European Corporate Boards Pluck American Women to Fill Slots Abroad

NEW YORK (MainStreet) — After making significant strides in the past 30 years, women's progress in corporate boardrooms and executive suites seems to have slowed, according to the annual Spencer Stuart Board Index that examines the state of corporate governance among S&P 500 companies.

About 61% of S&P 500 companies have two or more women on the board, up from 55% in 2007 and 38% in 2002 while only 20% have three or more women as members on their corporate boards.

"America is at the forefront of equal rights and anti-discrimination when it comes to equal pay and women's right, but that doesn't translate into gender diversity or gender equity when it comes to fortune 500 and 1000 companies," said Nancy Mellard, national leader of CBIZ Women's Advantage, a program that directs the development of women professionals through focused leadership, mentoring and networking programs.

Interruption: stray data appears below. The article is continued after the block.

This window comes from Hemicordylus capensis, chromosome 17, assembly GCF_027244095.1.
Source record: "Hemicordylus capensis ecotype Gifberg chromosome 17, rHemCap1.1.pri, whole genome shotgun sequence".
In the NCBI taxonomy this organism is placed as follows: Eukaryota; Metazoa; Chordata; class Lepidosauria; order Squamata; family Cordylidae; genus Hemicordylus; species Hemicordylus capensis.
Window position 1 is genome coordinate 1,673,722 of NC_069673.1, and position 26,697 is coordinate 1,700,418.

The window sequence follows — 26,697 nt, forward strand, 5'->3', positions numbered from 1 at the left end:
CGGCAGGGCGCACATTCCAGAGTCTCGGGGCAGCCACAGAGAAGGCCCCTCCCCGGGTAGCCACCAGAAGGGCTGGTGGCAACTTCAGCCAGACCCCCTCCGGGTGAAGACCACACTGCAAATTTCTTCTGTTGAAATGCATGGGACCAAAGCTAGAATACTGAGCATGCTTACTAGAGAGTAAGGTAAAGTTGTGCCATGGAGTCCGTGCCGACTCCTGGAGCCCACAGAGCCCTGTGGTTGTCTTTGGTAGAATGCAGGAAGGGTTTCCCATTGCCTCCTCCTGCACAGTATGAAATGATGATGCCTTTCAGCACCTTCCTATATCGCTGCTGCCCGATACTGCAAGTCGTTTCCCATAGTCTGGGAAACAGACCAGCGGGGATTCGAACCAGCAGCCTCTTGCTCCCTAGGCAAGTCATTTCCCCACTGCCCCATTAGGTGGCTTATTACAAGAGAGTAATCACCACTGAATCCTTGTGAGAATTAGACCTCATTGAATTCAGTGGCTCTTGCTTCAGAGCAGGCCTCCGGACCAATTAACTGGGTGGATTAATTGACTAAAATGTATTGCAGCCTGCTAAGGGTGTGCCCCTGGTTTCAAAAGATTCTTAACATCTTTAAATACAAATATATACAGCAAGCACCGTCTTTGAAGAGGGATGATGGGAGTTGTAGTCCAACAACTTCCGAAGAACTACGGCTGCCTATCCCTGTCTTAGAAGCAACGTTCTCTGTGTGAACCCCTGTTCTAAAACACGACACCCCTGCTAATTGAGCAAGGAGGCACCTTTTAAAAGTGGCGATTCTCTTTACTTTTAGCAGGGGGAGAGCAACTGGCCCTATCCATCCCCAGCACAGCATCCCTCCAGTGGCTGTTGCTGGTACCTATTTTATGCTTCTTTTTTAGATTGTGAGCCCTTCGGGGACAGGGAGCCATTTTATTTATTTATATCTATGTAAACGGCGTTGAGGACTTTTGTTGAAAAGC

Despite acknowledgement by boards that diversity in the boardroom generally results in increased value for shareholders, the pace of change in the U.S. is discouraging. This year's study disclosed that women now account for just 17% of independent directors, which is up from 16% in 2007 and 12% in 2002.

"I think all of us who care about corporate governance and board performance believe that we collectively have much more work to do to increase the representation of women on boards and senior leadership teams, both here and around the world," said Julie Hembrock Daum, co-leader of Spencer Stuart's North American Board & CEO Practice.

About 9% of the S&P 500 companies still have no female directors while twenty of the S&P 500 CEOs in 2012 were women, which is just 4% of the total.

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